The underlying tension of the situation and the obvious weakness in the villain are shamefully downplayed in favor of the comedy aspect. There’s far too much who’s-Barry and not enough let’s-take-advantage-of-Savitar-also-having-no-memory. There are some good moments with Iris, but they are outweighed by slapstick antics.

When Barry is called upon to testify against an arsonist and help Cecile, Cisco rigs up a pair of glasses to give Barry a cheat sheet. It’s funny for like a minute. The pyro by the way is Heatmonger, who in the comics is heat-based neo-Nazi super-villainess. Not sure of his political stance here, but he’s definitely male.

Hot and Cold

Like the title of the episode, “Cause and Effect,” Barry with no memory equals Savitar with no memory. Killer Frost arrives at S.T.A.R. Labs with a plan to return their memories so she gets her boss back, they get their Barry back, and the status quo is complete. There’s an ulterior motive here for the showrunners. Having Frost work so closely with Cisco might warm her, shall we say.

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Speaking of warming, Barry’s cartoon testimony got Heatmonger released, and he’s on the rampage. So of course amnesiac Barry has to go into action as the Flash. Besides the technological cure to the memory loss, a trigger is needed. Iris is up to bat and makes him remember the night of his mom’s murder. It works, and Barry saves the day.

Final Thoughts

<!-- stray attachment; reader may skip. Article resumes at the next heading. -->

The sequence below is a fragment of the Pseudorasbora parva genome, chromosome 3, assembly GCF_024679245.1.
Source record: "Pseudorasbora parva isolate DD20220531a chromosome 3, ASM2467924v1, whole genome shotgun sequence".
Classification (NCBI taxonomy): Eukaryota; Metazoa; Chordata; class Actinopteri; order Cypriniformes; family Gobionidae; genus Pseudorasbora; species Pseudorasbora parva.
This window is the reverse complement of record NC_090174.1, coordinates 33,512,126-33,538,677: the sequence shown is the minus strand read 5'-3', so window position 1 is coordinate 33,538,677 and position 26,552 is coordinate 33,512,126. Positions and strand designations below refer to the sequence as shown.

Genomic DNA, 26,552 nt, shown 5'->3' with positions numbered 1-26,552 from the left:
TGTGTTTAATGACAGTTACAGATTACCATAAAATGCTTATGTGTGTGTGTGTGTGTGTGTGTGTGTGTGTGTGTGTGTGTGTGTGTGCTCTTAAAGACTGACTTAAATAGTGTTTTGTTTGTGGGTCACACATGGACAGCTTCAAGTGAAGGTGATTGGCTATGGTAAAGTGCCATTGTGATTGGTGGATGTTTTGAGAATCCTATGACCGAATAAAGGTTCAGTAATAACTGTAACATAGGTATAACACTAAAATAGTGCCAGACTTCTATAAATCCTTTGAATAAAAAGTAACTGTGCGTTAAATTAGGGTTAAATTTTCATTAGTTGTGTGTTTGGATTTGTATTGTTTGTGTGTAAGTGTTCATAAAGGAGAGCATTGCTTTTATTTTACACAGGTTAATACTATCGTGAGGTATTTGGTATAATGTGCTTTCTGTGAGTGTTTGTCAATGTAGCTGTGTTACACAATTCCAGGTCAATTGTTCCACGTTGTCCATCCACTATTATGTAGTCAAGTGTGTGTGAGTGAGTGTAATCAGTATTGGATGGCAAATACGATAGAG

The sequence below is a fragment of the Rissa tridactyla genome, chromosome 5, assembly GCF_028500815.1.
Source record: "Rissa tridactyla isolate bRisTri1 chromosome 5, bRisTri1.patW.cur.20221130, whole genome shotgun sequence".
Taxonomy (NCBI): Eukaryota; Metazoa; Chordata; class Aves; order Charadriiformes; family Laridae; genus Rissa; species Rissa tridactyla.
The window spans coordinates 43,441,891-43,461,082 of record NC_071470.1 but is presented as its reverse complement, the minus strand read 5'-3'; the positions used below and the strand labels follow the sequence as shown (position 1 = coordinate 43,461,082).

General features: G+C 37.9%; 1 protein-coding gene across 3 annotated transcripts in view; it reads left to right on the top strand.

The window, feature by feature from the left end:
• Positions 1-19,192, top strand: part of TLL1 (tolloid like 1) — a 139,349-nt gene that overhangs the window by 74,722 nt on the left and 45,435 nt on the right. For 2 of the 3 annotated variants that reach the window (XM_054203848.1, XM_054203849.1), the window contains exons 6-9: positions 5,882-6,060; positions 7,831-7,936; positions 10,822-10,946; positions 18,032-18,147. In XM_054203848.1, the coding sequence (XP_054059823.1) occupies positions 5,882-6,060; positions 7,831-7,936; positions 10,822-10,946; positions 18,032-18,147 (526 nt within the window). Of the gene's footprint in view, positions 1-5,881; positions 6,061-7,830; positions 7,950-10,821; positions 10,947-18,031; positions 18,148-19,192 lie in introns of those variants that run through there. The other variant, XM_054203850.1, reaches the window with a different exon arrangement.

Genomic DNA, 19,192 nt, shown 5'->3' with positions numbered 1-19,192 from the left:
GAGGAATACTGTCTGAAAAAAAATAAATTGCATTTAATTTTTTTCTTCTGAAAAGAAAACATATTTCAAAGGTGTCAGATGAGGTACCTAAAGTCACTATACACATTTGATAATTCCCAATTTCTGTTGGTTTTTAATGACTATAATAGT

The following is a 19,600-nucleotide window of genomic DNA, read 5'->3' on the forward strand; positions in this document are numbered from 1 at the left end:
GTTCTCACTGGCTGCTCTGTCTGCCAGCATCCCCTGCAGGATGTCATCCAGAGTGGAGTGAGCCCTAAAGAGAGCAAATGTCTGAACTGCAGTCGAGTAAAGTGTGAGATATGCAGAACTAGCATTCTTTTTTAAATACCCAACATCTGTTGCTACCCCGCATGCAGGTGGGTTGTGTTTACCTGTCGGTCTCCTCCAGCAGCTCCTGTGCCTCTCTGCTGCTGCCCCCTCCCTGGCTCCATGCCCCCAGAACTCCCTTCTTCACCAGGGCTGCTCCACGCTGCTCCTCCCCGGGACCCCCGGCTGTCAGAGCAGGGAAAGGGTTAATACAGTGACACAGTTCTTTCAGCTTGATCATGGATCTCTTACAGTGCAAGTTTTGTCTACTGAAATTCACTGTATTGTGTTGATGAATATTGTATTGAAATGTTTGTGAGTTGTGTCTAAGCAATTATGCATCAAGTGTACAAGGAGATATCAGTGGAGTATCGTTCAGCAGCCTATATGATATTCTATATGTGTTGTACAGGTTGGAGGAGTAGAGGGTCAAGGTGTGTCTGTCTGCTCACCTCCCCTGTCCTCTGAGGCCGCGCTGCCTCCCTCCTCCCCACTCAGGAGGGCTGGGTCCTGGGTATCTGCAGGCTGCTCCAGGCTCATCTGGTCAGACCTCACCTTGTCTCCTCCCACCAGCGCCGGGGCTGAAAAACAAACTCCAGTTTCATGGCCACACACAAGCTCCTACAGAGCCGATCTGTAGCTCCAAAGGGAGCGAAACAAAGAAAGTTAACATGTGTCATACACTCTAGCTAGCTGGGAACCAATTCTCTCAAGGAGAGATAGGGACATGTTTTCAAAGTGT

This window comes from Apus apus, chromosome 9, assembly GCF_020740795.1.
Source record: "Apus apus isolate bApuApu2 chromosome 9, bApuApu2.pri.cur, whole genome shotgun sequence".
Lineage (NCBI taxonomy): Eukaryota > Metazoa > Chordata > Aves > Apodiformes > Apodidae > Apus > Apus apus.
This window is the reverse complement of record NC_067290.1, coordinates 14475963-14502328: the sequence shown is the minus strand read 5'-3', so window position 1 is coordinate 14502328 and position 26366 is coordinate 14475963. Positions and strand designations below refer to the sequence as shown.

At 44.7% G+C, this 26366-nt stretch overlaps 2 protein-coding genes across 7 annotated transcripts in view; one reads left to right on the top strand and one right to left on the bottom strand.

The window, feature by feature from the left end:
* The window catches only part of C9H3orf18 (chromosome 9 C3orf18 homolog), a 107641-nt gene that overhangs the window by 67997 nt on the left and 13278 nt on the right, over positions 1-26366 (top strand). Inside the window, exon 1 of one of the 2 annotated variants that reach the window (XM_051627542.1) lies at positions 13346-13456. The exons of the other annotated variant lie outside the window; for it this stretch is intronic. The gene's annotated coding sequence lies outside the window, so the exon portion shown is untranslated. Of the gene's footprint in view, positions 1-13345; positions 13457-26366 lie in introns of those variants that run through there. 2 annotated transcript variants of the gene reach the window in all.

Killer Frost makes an icy departure, without a fight, but not before cutting Julian down by telling him she never loved him. I think she could be worn down however and I still have hope we’ll get Caitlin back. We also get baggage-filled Barry back, no matter how much we all liked him better without.

And then there’s the matter of the Speed Force trap. While pursuing a romantic entanglement with Tracy, H.R. inspires her to get the job done. It looks suspiciously like the gun H.R. had in the future vision. Unfortunately the machine needs a power source of mind-bending proportions. We’re shown one at ARGUS, presumably Dominator technology, but King Shark is either guarding it or about to steal it. That’s one way to do it, I suppose.

This was not the strongest of episodes, feeling more like a time filler or placeholder before the main event. Enough foreplay, get to the fireworks factory already, let’s see the final battle with Savitar.

Next: The Flash and Captain Cold vs. King Shark on “Infantino Street!”

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About Glenn Walker

Glenn Walker is a professional writer, and editor-in-chief and contributing writer at Biff Bam Pop!. A blogger, podcaster, and reviewer of pop culture in all its forms, he's done stints in radio, journalism and video retail. Ask him anything about movies, television, music, or especially comics or French fries, and you’ll be hard pressed to stump him or shut him up.

Posted on May 10, 2017, in DC Universe, Glenn Walker, television, the flash and tagged , , , , , , , , , . Bookmark the permalink. Leave a comment.